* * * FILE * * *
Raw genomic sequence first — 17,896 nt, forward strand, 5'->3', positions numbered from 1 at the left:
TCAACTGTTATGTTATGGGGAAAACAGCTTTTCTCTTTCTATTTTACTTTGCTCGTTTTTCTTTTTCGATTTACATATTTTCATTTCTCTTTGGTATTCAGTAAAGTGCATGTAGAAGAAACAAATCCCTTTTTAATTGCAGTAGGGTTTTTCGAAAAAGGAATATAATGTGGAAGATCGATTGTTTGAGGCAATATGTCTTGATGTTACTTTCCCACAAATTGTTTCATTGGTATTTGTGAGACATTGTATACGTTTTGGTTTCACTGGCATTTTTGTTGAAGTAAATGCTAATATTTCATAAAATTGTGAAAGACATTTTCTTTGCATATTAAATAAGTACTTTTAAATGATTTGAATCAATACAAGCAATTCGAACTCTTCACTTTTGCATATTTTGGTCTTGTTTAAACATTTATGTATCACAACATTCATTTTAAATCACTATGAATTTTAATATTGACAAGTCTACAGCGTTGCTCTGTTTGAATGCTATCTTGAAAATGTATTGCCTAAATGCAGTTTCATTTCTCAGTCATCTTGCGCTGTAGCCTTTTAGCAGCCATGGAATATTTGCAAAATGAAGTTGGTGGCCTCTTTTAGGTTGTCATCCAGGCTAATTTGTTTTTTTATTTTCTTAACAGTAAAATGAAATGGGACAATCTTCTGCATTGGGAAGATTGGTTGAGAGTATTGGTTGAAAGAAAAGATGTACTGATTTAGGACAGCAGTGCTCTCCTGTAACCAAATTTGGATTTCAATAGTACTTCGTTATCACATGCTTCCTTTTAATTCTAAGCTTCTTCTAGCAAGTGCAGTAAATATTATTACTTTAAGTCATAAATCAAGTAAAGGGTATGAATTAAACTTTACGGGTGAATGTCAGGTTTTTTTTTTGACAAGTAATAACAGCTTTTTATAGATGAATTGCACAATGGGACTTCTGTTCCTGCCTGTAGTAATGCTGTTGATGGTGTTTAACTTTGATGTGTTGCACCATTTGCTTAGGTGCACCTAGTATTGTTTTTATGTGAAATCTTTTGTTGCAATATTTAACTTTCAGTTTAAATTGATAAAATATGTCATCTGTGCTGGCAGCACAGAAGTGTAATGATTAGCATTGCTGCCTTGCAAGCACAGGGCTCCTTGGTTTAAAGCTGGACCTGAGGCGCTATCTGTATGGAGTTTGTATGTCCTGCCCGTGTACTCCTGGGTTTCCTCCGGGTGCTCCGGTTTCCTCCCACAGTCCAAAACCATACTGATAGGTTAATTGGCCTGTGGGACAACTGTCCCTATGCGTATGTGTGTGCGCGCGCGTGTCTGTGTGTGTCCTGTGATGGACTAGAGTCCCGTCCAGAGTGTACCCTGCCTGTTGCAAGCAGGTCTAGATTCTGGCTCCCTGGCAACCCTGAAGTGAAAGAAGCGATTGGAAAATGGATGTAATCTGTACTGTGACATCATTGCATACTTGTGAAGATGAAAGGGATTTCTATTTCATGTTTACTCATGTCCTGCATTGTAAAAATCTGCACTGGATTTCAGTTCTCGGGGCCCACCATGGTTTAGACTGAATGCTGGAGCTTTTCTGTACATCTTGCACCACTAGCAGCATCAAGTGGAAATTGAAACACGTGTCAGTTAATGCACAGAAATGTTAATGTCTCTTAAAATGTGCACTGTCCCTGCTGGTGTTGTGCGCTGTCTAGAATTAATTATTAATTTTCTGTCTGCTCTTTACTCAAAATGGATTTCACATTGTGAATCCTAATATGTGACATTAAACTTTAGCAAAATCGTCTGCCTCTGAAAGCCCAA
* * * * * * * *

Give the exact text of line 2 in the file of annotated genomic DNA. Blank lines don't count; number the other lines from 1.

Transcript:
TCAACTGTTATGTTATGGGGAAAACAGCTTTTCTCTTTCTATTTTACTTTGCTCGTTTTTCTTTTTCGATTTACATATTTTCATTTCTCTTTGGTATTCAGTAAAGTGCATGTAGAAGAAACAAATCCCTTTTTAATTGCAGTAGGGTTTTTCGAAAAAGGAATATAATGTGGAAGATCGATTGTTTGAGGCAATATGTCTTGATGTTACTTTCCCACAAATTGTTTCATTGGTATTTGTGAGACATTGTATACGTTTTGGTTTCACTGGCATTTTTGTTGAAGTAAATGCTAATATTTCATAAAATTGTGAAAGACATTTTCTTTGCATATTAAATAAGTACTTTTAAATGATTTGAATCAATACAAGCAATTCGAACTCTTCACTTTTGCATATTTTGGTCTTGTTTAAACATTTATGTATCACAACATTCATTTTAAATCACTATGAATTTTAATATTGACAAGTCTACAGCGTTGCTCTGTTTGAATGCTATCTTGAAAATGTATTGCCTAAATGCAGTTTCATTTCTCAGTCATCTTGCGCTGTAGCCTTTTAGCAGCCATGGAATATTTGCAAAATGAAGTTGGTGGCCTCTTTTAGGTTGTCATCCAGGCTAATTTGTTTTTTTATTTTCTTAACAGTAAAATGAAATGGGACAATCTTCTGCATTGGGAAGATTGGTTGAGAGTATTGGTTGAAAGAAAAGATGTACTGATTTAGGACAGCAGTGCTCTCCTGTAACCAAATTTGGATTTCAATAGTACTTCGTTATCACATGCTTCCTTTTAATTCTAAGCTTCTTCTAGCAAGTGCAGTAAATATTATTACTTTAAGTCATAAATCAAGTAAAGGGTATGAATTAAACTTTACGGGTGAATGTCAGGTTTTTTTTTTGACAAGTAATAACAGCTTTTTATAGATGAATTGCACAATGGGACTTCTGTTCCTGCCTGTAGTAATGCTGTTGATGGTGTTTAACTTTGATGTGTTGCACCATTTGCTTAGGTGCACCTAGTATTGTTTTTATGTGAAATCTTTTGTTGCAATATTTAACTTTCAGTTTAAATTGATAAAATATGTCATCTGTGCTGGCAGCACAGAAGTGTAATGATTAGCATTGCTGCCTTGCAAGCACAGGGCTCCTTGGTTTAAAGCTGGACCTGAGGCGCTATCTGTATGGAGTTTGTATGTCCTGCCCGTGTACTCCTGGGTTTCCTCCGGGTGCTCCGGTTTCCTCCCACAGTCCAAAACCATACTGATAGGTTAATTGGCCTGTGGGACAACTGTCCCTATGCGTATGTGTGTGCGCGCGCGTGTCTGTGTGTGTCCTGTGATGGACTAGAGTCCCGTCCAGAGTGTACCCTGCCTGTTGCAAGCAGGTCTAGATTCTGGCTCCCTGGCAACCCTGAAGTGAAAGAAGCGATTGGAAAATGGATGTAATCTGTACTGTGACATCATTGCATACTTGTGAAGATGAAAGGGATTTCTATTTCATGTTTACTCATGTCCTGCATTGTAAAAATCTGCACTGGATTTCAGTTCTCGGGGCCCACCATGGTTTAGACTGAATGCTGGAGCTTTTCTGTACATCTTGCACCACTAGCAGCATCAAGTGGAAATTGAAACACGTGTCAGTTAATGCACAGAAATGTTAATGTCTCTTAAAATGTGCACTGTCCCTGCTGGTGTTGTGCGCTGTCTAGAATTAATTATTAATTTTCTGTCTGCTCTTTACTCAAAATGGATTTCACATTGTGAATCCTAATATGTGACATTAAACTTTAGCAAAATCGTCTGCCTCTGAAAGCCCAA